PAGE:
Cognitive performance is based on brain functions, which have energetic demands and are modulated by physiological parameters such as metabolic hormones. As both environmental demands and environmental energy availability change seasonally, we propose that cognitive performance in free-living animals might also change seasonally due to phenotypic plasticity. This is part of an emerging research field, the 'ecophysiology of cognition': environmentally induced changes in physiological traits, such as blood glucose and hormone levels, are predicted to influence cognitive performance in free-living animals. Energy availability for the brain might change, and as such cognition, with changing energetic demands (e.g. reproduction) and changes of energy availability in the environment (e.g. winter, drought). Individuals spending more energy than they can currently obtain from their environment (allostatic overload type I) are expected to trade off energy investment between cognition and other life-sustaining processes or even reproduction. Environmental changes reducing energy availability might thus impair cognition. However, selection pressures such as predation risk, mate choice or social demands may act on the trade-off between energy saving and cognition. We assume that different environmental conditions can lead to three different trade-off outcomes: cognitive impairment, resilience or enhancement. Currently we cannot understand these trade-offs, because we lack information about changes in cognitive performance due to seasonal changes in energy availability and both the resulting changes in homeostasis (for example, blood glucose levels) and the associated changes in the mechanisms of allostasis (for example, hormone levels). Additionally, so far we know little about the fitness consequences of individual variation in cognitive performance. General cognitive abilities, such as attention and associative learning, might be more important in determining fitness than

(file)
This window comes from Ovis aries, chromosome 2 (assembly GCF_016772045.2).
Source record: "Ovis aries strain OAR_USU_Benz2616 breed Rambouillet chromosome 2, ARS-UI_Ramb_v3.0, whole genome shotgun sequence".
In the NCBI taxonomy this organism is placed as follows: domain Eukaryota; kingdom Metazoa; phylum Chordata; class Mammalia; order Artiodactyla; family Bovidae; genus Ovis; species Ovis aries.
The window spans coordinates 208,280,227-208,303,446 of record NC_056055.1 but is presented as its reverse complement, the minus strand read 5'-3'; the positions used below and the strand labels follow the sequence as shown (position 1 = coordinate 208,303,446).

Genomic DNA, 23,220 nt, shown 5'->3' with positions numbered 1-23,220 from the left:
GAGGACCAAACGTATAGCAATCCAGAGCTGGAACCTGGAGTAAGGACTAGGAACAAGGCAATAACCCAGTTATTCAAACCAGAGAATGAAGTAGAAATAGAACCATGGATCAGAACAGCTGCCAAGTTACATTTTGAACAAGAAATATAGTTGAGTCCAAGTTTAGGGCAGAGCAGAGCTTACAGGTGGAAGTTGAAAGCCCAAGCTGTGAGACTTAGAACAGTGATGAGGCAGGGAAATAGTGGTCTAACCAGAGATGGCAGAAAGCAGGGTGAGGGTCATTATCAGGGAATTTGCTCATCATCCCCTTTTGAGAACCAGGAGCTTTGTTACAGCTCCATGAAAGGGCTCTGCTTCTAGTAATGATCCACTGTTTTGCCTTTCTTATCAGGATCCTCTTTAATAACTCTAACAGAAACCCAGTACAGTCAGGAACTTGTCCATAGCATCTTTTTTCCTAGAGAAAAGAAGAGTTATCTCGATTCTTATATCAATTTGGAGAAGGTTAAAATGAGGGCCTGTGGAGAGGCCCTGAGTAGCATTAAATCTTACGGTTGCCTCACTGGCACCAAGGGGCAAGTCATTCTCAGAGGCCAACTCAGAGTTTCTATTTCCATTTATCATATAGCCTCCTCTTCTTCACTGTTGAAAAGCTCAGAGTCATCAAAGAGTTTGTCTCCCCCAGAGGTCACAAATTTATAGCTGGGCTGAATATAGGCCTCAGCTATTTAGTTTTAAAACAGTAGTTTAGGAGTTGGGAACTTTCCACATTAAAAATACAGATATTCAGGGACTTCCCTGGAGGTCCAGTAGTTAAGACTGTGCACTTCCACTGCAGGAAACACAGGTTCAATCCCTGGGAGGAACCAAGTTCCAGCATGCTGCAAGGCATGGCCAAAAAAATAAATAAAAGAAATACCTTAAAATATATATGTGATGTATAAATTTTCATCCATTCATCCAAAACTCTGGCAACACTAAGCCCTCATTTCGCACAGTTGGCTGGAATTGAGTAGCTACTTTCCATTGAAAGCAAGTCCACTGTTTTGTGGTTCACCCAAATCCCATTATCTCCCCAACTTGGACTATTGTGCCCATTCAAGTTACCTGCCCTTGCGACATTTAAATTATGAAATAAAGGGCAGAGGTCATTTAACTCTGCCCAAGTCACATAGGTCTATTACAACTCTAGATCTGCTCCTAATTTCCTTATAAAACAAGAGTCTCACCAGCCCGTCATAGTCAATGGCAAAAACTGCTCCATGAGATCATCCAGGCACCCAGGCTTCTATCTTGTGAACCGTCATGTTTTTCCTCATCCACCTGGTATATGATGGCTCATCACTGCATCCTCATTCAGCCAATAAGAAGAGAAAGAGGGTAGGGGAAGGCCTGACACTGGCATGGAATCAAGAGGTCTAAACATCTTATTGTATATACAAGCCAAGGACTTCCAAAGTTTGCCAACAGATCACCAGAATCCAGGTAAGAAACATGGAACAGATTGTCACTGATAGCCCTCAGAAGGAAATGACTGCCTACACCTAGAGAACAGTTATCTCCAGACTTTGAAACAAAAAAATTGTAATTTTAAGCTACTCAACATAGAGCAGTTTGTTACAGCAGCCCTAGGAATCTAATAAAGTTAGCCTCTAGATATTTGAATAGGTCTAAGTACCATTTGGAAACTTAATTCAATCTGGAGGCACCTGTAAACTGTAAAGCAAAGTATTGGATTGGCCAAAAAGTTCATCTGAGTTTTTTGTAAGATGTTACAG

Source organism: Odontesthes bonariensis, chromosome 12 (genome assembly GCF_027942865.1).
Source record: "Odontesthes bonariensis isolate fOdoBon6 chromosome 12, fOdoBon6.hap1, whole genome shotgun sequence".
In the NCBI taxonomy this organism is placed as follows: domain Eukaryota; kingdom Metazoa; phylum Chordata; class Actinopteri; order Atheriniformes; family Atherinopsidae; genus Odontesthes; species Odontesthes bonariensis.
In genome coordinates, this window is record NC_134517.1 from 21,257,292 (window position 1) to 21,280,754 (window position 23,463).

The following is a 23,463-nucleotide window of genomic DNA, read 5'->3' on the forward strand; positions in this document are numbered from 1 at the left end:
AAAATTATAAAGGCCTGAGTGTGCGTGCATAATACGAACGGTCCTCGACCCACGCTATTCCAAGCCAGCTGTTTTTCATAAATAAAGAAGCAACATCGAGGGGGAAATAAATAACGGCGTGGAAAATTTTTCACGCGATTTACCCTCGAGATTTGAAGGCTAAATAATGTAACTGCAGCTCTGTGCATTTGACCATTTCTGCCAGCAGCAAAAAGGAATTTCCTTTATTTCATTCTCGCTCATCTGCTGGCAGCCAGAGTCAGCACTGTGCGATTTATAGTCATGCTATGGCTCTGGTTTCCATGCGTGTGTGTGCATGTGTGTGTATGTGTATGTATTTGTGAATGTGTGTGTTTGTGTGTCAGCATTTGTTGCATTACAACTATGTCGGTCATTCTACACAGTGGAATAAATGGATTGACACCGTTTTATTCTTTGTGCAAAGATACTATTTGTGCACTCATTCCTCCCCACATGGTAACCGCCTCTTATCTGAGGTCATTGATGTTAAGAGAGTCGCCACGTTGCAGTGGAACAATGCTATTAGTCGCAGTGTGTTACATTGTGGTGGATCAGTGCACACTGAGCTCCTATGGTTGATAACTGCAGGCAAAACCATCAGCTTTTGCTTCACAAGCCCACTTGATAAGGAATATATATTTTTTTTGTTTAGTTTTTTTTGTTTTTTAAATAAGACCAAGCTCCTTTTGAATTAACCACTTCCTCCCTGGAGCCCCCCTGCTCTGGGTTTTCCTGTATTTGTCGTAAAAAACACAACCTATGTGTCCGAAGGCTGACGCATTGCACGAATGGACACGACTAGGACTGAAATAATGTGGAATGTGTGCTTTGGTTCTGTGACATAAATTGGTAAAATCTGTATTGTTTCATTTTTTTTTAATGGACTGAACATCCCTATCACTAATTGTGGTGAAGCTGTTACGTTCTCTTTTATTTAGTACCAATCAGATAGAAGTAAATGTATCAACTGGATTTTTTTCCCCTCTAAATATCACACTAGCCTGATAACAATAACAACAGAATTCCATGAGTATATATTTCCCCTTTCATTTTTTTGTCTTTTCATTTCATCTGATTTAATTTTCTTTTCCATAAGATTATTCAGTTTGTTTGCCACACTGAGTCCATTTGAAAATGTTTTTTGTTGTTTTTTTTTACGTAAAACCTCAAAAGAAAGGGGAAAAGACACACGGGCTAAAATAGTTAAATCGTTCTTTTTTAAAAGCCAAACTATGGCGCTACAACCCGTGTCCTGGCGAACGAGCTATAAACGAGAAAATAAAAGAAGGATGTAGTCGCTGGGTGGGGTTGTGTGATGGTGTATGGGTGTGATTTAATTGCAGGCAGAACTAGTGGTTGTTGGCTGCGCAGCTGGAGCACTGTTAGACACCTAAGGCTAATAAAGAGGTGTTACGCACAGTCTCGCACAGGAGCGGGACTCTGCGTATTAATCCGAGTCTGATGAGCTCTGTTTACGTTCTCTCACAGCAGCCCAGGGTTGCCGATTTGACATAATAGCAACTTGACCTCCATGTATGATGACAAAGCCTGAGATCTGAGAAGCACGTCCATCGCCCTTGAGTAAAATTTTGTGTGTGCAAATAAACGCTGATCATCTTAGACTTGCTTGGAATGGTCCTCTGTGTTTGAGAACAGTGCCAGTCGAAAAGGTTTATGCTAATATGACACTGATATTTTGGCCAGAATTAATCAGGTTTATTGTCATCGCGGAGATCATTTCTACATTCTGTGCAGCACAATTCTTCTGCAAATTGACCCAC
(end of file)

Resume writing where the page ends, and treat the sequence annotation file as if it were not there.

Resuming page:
9. Ocean Acidification Affects Hemocyte Physiology in the Tanner Crab (Chionoecetes bairdi).

    PubMed

    Meseck, Shannon L; Alix, Jennifer H; Swiney, Katherine M; Long, W Christopher; Wikfors, Gary H; Foy, Robert J

    2016-01-01